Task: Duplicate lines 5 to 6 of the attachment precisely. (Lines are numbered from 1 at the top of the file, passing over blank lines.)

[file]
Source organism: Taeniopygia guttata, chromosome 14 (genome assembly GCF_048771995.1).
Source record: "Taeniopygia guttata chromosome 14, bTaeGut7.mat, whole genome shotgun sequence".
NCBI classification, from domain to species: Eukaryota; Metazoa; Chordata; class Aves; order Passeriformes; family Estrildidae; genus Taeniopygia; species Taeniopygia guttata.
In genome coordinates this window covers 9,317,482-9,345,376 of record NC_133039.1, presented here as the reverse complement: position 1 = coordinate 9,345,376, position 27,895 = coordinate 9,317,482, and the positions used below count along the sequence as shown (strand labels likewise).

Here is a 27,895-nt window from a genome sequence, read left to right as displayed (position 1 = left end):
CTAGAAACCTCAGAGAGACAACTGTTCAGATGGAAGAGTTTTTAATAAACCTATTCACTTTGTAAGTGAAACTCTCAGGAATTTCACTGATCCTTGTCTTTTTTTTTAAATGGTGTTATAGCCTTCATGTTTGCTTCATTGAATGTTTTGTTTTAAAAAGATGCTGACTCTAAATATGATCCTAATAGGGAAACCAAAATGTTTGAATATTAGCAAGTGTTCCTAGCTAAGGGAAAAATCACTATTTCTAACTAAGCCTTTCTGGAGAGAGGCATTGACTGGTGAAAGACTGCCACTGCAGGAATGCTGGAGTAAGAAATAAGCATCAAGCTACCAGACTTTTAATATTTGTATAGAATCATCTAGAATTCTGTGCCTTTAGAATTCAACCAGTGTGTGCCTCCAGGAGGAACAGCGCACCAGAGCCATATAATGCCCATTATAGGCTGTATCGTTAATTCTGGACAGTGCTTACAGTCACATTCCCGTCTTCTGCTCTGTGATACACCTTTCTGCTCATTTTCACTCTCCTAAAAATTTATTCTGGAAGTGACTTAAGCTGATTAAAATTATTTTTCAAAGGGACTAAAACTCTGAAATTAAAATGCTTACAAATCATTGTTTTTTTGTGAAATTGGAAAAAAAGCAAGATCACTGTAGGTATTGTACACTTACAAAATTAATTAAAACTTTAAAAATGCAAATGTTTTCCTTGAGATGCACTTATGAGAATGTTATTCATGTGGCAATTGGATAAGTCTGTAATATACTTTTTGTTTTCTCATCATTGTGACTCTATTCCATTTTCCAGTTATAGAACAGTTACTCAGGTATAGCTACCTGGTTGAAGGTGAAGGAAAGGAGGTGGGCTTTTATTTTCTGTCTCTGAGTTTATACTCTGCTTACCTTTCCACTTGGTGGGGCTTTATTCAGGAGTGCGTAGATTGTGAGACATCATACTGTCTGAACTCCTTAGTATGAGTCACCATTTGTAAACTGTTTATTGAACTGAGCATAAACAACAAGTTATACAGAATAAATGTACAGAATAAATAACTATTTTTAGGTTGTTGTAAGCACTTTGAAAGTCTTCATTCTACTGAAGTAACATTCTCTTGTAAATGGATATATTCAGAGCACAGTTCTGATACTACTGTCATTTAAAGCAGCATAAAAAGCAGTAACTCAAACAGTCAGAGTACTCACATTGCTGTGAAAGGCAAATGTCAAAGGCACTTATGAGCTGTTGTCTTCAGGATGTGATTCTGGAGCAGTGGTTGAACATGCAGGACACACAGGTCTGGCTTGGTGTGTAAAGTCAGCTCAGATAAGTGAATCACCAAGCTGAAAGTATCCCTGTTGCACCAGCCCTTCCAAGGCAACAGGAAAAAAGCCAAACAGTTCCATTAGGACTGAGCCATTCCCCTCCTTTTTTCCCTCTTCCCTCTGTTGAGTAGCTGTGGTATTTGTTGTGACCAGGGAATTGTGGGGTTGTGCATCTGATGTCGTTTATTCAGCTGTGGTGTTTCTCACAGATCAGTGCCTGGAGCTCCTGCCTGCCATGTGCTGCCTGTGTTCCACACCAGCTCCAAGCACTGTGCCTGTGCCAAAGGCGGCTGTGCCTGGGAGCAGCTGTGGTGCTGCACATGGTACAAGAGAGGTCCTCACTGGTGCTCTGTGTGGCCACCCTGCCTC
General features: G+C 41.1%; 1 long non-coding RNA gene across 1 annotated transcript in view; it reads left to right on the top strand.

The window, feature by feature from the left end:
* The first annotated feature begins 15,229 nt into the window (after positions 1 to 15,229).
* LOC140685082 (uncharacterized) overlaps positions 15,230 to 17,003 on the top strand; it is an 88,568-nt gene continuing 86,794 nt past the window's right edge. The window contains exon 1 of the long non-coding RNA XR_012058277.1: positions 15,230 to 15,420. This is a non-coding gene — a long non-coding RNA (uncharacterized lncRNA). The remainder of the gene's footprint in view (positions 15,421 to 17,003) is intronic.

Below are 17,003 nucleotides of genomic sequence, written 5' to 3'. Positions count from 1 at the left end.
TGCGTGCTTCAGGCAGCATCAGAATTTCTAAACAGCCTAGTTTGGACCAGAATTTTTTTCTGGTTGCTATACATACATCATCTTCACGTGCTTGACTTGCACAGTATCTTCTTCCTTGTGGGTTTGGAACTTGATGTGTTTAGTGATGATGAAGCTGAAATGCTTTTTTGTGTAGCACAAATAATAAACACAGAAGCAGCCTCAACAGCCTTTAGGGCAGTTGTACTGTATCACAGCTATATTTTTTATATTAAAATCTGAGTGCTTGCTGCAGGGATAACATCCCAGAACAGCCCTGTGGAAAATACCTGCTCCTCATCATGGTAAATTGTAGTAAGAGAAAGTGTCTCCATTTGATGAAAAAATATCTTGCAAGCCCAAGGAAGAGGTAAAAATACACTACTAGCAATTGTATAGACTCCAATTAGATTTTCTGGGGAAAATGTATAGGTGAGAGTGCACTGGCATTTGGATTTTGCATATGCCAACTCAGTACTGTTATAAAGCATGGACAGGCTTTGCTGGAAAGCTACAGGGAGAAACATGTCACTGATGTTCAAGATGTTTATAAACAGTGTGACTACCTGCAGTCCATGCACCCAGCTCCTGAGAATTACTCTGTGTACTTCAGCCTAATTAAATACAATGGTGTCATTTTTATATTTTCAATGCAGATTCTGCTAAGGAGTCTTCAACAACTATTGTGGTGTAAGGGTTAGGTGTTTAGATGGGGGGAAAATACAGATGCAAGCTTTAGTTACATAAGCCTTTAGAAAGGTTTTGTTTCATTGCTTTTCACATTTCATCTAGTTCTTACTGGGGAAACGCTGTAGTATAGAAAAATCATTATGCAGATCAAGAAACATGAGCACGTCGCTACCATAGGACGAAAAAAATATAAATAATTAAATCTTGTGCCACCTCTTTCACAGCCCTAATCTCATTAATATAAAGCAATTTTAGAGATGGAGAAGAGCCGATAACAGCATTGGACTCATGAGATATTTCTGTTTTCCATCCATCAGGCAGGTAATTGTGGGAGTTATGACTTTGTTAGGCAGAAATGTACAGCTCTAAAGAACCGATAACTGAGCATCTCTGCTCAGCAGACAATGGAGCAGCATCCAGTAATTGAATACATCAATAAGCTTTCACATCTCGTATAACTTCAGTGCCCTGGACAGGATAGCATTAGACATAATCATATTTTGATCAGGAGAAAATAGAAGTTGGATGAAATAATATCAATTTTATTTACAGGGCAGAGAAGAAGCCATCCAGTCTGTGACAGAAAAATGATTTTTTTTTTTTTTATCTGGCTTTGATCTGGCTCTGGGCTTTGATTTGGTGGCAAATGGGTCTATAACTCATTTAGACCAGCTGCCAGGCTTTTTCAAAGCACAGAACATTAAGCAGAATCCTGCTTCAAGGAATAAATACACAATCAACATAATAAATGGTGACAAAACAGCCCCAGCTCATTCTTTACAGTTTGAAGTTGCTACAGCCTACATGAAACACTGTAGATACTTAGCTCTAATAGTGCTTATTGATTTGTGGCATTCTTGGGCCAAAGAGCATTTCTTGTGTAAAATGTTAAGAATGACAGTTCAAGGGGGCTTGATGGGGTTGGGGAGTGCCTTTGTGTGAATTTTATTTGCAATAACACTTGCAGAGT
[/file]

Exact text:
Here is a 27,895-nt window from a genome sequence, read left to right as displayed (position 1 = left end):
CTAGAAACCTCAGAGAGACAACTGTTCAGATGGAAGAGTTTTTAATAAACCTATTCACTTTGTAAGTGAAACTCTCAGGAATTTCACTGATCCTTGTCTTTTTTTTTAAATGGTGTTATAGCCTTCATGTTTGCTTCATTGAATGTTTTGTTTTAAAAAGATGCTGACTCTAAATATGATCCTAATAGGGAAACCAAAATGTTTGAATATTAGCAAGTGTTCCTAGCTAAGGGAAAAATCACTATTTCTAACTAAGCCTTTCTGGAGAGAGGCATTGACTGGTGAAAGACTGCCACTGCAGGAATGCTGGAGTAAGAAATAAGCATCAAGCTACCAGACTTTTAATATTTGTATAGAATCATCTAGAATTCTGTGCCTTTAGAATTCAACCAGTGTGTGCCTCCAGGAGGAACAGCGCACCAGAGCCATATAATGCCCATTATAGGCTGTATCGTTAATTCTGGACAGTGCTTACAGTCACATTCCCGTCTTCTGCTCTGTGATACACCTTTCTGCTCATTTTCACTCTCCTAAAAATTTATTCTGGAAGTGACTTAAGCTGATTAAAATTATTTTTCAAAGGGACTAAAACTCTGAAATTAAAATGCTTACAAATCATTGTTTTTTTGTGAAATTGGAAAAAAAGCAAGATCACTGTAGGTATTGTACACTTACAAAATTAATTAAAACTTTAAAAATGCAAATGTTTTCCTTGAGATGCACTTATGAGAATGTTATTCATGTGGCAATTGGATAAGTCTGTAATATACTTTTTGTTTTCTCATCATTGTGACTCTATTCCATTTTCCAGTTATAGAACAGTTACTCAGGTATAGCTACCTGGTTGAAGGTGAAGGAAAGGAGGTGGGCTTTTATTTTCTGTCTCTGAGTTTATACTCTGCTTACCTTTCCACTTGGTGGGGCTTTATTCAGGAGTGCGTAGATTGTGAGACATCATACTGTCTGAACTCCTTAGTATGAGTCACCATTTGTAAACTGTTTATTGAACTGAGCATAAACAACAAGTTATACAGAATAAATGTACAGAATAAATAACTATTTTTAGGTTGTTGTAAGCACTTTGAAAGTCTTCATTCTACTGAAGTAACATTCTCTTGTAAATGGATATATTCAGAGCACAGTTCTGATACTACTGTCATTTAAAGCAGCATAAAAAGCAGTAACTCAAACAGTCAGAGTACTCACATTGCTGTGAAAGGCAAATGTCAAAGGCACTTATGAGCTGTTGTCTTCAGGATGTGATTCTGGAGCAGTGGTTGAACATGCAGGACACACAGGTCTGGCTTGGTGTGTAAAGTCAGCTCAGATAAGTGAATCACCAAGCTGAAAGTATCCCTGTTGCACCAGCCCTTCCAAGGCAACAGGAAAAAAGCCAAACAGTTCCATTAGGACTGAGCCATTCCCCTCCTTTTTTCCCTCTTCCCTCTGTTGAGTAGCTGTGGTATTTGTTGTGACCAGGGAATTGTGGGGTTGTGCATCTGATGTCGTTTATTCAGCTGTGGTGTTTCTCACAGATCAGTGCCTGGAGCTCCTGCCTGCCATGTGCTGCCTGTGTTCCACACCAGCTCCAAGCACTGTGCCTGTGCCAAAGGCGGCTGTGCCTGGGAGCAGCTGTGGTGCTGCACATGGTACAAGAGAGGTCCTCACTGGTGCTCTGTGTGGCCACCCTGCCTC